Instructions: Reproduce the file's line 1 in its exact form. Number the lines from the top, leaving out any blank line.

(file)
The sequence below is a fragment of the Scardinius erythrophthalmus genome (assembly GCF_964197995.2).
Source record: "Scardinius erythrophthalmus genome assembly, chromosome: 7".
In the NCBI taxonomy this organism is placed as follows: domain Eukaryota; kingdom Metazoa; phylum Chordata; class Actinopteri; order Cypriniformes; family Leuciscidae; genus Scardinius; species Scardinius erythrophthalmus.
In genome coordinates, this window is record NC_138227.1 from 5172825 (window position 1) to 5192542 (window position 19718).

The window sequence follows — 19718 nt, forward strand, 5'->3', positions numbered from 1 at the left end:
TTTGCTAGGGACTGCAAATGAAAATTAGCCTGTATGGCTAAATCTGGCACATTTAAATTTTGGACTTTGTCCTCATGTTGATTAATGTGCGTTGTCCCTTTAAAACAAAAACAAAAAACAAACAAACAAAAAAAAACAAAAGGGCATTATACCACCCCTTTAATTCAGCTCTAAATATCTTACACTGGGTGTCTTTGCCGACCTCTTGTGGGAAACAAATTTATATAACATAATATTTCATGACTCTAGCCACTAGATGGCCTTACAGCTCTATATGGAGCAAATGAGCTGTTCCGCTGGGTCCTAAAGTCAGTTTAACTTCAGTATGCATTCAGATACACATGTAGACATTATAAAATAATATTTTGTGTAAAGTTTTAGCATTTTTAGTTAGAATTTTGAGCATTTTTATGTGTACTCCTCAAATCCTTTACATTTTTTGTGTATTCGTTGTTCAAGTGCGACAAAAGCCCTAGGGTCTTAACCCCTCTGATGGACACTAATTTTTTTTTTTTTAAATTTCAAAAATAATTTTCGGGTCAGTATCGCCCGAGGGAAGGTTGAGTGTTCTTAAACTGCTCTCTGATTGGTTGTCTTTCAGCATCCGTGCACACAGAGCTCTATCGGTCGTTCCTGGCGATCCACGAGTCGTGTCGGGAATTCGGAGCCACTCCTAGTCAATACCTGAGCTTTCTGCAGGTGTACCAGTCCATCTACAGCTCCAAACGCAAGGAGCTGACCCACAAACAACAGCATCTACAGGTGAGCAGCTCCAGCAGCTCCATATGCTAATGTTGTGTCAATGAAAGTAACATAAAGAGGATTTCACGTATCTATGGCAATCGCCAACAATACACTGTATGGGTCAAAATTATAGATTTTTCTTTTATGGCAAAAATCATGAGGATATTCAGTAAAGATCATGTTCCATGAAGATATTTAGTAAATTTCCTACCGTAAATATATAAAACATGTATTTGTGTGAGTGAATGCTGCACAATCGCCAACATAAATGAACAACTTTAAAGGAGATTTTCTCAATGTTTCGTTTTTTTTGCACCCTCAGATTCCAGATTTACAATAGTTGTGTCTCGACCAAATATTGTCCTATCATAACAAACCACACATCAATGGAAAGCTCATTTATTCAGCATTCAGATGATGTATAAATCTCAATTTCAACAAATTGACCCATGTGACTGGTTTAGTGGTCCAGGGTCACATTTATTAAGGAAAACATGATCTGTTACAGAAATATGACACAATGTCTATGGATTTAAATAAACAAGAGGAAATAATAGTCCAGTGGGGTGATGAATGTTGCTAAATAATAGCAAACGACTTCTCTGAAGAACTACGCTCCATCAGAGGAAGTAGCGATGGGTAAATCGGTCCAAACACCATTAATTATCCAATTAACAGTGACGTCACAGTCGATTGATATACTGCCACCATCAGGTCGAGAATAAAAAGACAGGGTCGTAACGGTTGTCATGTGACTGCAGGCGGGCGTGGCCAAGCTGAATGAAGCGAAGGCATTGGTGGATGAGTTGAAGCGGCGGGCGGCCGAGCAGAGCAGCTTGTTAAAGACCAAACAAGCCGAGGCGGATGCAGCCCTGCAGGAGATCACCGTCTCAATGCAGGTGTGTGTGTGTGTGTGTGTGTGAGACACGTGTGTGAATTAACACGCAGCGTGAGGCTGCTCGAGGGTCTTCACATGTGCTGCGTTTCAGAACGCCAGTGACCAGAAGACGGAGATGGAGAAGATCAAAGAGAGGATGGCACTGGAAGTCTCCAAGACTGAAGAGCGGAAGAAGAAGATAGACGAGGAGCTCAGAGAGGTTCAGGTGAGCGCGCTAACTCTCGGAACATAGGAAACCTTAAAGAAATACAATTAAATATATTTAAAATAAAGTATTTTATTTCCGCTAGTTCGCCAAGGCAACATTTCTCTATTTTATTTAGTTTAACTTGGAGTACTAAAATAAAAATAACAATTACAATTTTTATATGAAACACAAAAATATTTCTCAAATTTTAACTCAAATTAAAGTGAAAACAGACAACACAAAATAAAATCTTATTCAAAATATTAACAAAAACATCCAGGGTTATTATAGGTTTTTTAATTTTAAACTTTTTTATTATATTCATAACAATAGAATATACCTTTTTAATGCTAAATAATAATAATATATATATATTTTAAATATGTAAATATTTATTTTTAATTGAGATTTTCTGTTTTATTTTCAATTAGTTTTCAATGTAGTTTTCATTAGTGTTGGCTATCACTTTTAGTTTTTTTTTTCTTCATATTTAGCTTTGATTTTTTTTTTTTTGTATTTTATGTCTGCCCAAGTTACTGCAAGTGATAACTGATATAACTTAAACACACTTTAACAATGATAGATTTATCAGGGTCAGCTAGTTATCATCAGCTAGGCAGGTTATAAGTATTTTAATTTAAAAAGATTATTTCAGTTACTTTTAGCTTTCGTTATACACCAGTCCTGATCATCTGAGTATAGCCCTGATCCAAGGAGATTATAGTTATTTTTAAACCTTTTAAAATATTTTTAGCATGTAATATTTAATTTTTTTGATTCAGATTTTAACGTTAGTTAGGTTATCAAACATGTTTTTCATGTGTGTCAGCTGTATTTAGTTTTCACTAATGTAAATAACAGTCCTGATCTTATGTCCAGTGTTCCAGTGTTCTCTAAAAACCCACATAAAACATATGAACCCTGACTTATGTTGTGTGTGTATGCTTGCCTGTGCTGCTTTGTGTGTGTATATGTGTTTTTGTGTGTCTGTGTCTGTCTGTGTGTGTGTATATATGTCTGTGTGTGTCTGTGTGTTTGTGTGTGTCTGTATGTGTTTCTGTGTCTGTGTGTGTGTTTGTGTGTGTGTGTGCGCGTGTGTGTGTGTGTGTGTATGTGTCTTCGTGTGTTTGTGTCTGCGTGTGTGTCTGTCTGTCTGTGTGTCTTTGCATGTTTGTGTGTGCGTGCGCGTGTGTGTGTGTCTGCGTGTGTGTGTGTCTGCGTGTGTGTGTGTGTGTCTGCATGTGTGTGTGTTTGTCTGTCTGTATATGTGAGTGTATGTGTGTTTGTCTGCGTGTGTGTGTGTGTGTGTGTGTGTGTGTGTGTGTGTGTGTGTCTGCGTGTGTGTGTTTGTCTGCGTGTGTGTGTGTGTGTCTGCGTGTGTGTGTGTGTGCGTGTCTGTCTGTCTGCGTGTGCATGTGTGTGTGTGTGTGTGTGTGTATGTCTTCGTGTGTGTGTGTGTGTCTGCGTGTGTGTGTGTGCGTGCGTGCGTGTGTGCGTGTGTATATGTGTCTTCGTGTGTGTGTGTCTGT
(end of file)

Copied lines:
The sequence below is a fragment of the Scardinius erythrophthalmus genome (assembly GCF_964197995.2).